And so it is in the world of souls, Jesus’ garden. He willed to create great souls comparable to Lilies and roses, but He has created smaller ones and these must be content to be daisies or violets destined to give joy to God’s glances when He looks down at his feet. Perfection consists in doing His will, in being what He wills us to be.

The only way we can become what God wills us to be is to first seek holinessTo become holy is our universal call as Catholic Christians. Yet as St. Therese explained, we each called to a different level and form of holiness. We may never have our autobiography published around the world like she has or have hundreds of charitable organizations named after us like St. Vincent de Paul, but we are all still called to the communion of saints.

You have to listen for it though. The call is not always in roaring rush of wind, but in a gentle whisper (cf. 1 Kings 19:11-13). And sometimes it’s hidden in suffering. Sometimes we hear the call in the center of our hearts after a great fall.

A few months ago, I started learning to play guitar. The first thing you have to do before you can even play one chord (much less a whole song) is to tune your guitar. If it’s not tuned it won’t matter how perfectly you try to play the chords, the song is going to sound terrible! Learning to tune your guitar by ear takes a lot of time and effort. You have to memorize the sounds of each string to differentiate between the notes. Some notes are way higher or lower than the others so it’s easy to tell them apart but some differences are much more subtle.

I think this is a reflection of our spiritual life. Sometimes we don’t know exactly what the Lord is asking of us because our hearts haven’t gotten in tune with His most Sacred Heart. ConfessionHoly Communion, and recourse to Our Blessed Mother, are the best way I have found to retune my heart when it gets off beat.

Have you ever wondered if the Lord really loves you? Have you ever thought that you totally screwed up God’s plan for your life? Have you ever questioned whether God even has a plan for you? Have you ever felt that you are just too broken and weird and messed up to ever become a saint? I have. I’ve wondered all these things at some point or another. But that was because, like Eve, I was starting to pay too much attention to what the devil wanted me to believe rather than what the Lord was trying to tell me.

I’heard a thousand times that the Lord loves us and that He Himself is Love, but I never got it. For most of my life I didn’t understand that His love for each one of us is completely unique. He sees us separate from the others. We’re not all lumped together in a sort of general love for humanity. His relationship with each one of His children is different. Therefore, He doesn’t speak to me in the same way He speaks to you.

He speaks to each one of us in a way we can understand if we only pay attention and listen in humility.

St. Vincent de Paul, pray for us!
Sacred Heart of Jesus, have mercy on us!




This mediation was written by Stephanie Juarez. For more of her writings please visit her blogLover of the Light.

Friday, September 26, 2014

Lk 9:16-22 Who Do People Say That I Am?

Friday of the Twenty-Fifth Week in Ordinary Time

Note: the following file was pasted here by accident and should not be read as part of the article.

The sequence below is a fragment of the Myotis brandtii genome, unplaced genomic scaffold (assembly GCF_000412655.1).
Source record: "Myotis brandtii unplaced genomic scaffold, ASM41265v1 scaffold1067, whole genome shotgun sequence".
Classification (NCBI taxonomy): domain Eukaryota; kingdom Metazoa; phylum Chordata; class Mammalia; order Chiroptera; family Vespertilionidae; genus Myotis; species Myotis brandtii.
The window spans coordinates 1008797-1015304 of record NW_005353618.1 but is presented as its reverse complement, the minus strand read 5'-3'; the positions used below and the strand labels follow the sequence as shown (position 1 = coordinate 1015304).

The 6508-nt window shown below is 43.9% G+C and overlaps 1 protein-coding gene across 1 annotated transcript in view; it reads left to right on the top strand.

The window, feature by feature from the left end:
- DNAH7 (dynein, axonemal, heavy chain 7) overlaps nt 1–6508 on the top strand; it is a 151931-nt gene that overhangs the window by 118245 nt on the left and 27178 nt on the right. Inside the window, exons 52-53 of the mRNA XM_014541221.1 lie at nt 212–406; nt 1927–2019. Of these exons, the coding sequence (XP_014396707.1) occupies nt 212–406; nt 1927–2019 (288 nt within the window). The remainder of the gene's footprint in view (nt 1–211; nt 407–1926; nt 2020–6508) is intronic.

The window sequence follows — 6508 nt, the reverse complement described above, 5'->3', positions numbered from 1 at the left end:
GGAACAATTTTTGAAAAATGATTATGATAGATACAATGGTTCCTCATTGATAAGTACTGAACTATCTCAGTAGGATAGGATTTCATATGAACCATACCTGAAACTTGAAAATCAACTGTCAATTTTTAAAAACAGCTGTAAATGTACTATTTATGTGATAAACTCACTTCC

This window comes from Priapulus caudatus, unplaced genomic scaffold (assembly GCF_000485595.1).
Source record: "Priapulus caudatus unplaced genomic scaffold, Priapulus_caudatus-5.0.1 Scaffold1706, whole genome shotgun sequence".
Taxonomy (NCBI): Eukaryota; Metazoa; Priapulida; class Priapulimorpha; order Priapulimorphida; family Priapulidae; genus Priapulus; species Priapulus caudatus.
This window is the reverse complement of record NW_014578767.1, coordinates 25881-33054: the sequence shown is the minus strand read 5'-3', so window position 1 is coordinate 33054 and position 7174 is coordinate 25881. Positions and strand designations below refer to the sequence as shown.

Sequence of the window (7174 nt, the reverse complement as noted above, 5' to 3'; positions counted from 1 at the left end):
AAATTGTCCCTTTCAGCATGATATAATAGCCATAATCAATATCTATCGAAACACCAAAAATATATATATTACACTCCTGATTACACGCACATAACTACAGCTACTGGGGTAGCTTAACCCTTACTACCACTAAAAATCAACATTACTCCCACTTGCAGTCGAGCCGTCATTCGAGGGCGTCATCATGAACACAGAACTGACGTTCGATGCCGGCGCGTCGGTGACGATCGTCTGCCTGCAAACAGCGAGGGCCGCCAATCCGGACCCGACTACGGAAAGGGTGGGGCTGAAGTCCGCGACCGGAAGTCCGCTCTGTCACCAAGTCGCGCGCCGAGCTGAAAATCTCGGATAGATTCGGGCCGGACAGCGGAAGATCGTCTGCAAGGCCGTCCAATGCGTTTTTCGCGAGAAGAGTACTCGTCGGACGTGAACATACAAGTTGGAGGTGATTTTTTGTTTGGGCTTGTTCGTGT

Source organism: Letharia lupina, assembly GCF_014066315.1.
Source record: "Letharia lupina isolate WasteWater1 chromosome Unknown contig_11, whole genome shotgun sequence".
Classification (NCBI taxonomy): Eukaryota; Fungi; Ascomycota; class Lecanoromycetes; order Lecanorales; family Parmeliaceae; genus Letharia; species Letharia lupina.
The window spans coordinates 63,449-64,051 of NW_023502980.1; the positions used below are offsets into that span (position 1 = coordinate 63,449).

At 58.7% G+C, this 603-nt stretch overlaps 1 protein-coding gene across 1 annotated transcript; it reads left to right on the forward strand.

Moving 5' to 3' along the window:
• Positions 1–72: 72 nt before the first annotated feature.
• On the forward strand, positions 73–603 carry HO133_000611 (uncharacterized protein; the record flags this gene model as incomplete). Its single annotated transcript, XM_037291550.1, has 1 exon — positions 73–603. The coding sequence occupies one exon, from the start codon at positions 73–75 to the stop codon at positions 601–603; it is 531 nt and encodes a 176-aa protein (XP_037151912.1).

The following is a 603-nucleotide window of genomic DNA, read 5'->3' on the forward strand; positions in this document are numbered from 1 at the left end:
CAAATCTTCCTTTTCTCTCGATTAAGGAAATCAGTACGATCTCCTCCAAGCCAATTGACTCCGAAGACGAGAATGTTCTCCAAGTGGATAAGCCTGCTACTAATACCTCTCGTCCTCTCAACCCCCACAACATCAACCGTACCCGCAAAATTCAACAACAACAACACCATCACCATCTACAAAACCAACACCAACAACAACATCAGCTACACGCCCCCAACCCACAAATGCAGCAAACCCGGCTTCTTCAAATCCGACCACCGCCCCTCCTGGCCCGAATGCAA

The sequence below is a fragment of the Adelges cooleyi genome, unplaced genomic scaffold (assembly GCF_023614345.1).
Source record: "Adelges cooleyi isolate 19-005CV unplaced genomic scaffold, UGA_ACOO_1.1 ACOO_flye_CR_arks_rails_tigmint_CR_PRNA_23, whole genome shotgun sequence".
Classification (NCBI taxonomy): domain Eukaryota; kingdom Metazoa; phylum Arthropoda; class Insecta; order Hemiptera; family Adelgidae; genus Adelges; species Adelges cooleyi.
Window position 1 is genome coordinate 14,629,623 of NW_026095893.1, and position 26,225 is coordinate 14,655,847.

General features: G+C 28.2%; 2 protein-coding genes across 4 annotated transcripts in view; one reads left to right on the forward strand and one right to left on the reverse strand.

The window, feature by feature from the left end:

(Click here for readings)

Once when Jesus was praying in solitude, and the disciples were with him, he asked them, "Who do the crowds say that I am?" They said in reply, "John the Baptist; others, Elijah; still others, 'One of the ancient prophets has arisen.'" Then he said to them, "But who do you say that I am?"

Who is Christ?  This is an important question.  The answer a person gives will say a lot about that person.  If Jesus is truly my Lord and my Savior, then I will strive to live my life in imitation of Him.  If He is my worst fear, then chances are I will live my life in intimidation of Him.  Of course none of this changes who Jesus is.  He is Lord, regardless of what I think, but the way I see Christ will influence the way I see myself, my life and the lives of those around me, even the lives of those inside of me.

Who do people say that my child is?  This past week, I read an article in the Dallas Morning News (DMN) entitled: "Bishop Lynch coach's courage despite unborn baby's defect inspires team."  Notice how they used the word "baby" instead of fetus or mass of tissue or blob of tissue. 

I was impressed by the DMN's honesty.

Tricia Roos is a hero in every sense of the word.  She exhibits courage in a culture full of cynicism and critics; honesty in a environment full of euphemisms; faith in a data driven/positivistic mentality; and poetry in an all-too-efficient society.

Tricia is 5 1/2 months-pregnant with a baby girl who is seriously ill with Trisomy 18.  Here's the "data:"  Fewer than 10 percent of babies with Trisomy 18 survive.  "It's because of these poor statistics that most doctors recommend terminating the pregnancy.  So much so that Roos didn't even realize there was another option:"  to keep going.

Roos has made it clear:  "This isn't a mistake.  There's a higher purpose for this."

What's the higher purpose?  To educate our young people that life - all life - is sacred, precious and priceless.

Who did people say that I am?  The God who knows all hearts and minds will say:  You're mom knew you were her baby girl.  She even gave you a name.

Make no mistake.  In the culture we live in today, even the most well intended and most loving people, family members and neighbors would recommend abortion.  Why?  Because we no not what we are saying.  And, if I may say, we kind of enjoy playing the role of God.

FLASHBACK:  Jesus said to the Twelve:  "The Son of Man must suffer greatly and be rejected by the elders, the chief priests, and the scribes, and be killed and on the third day be raised."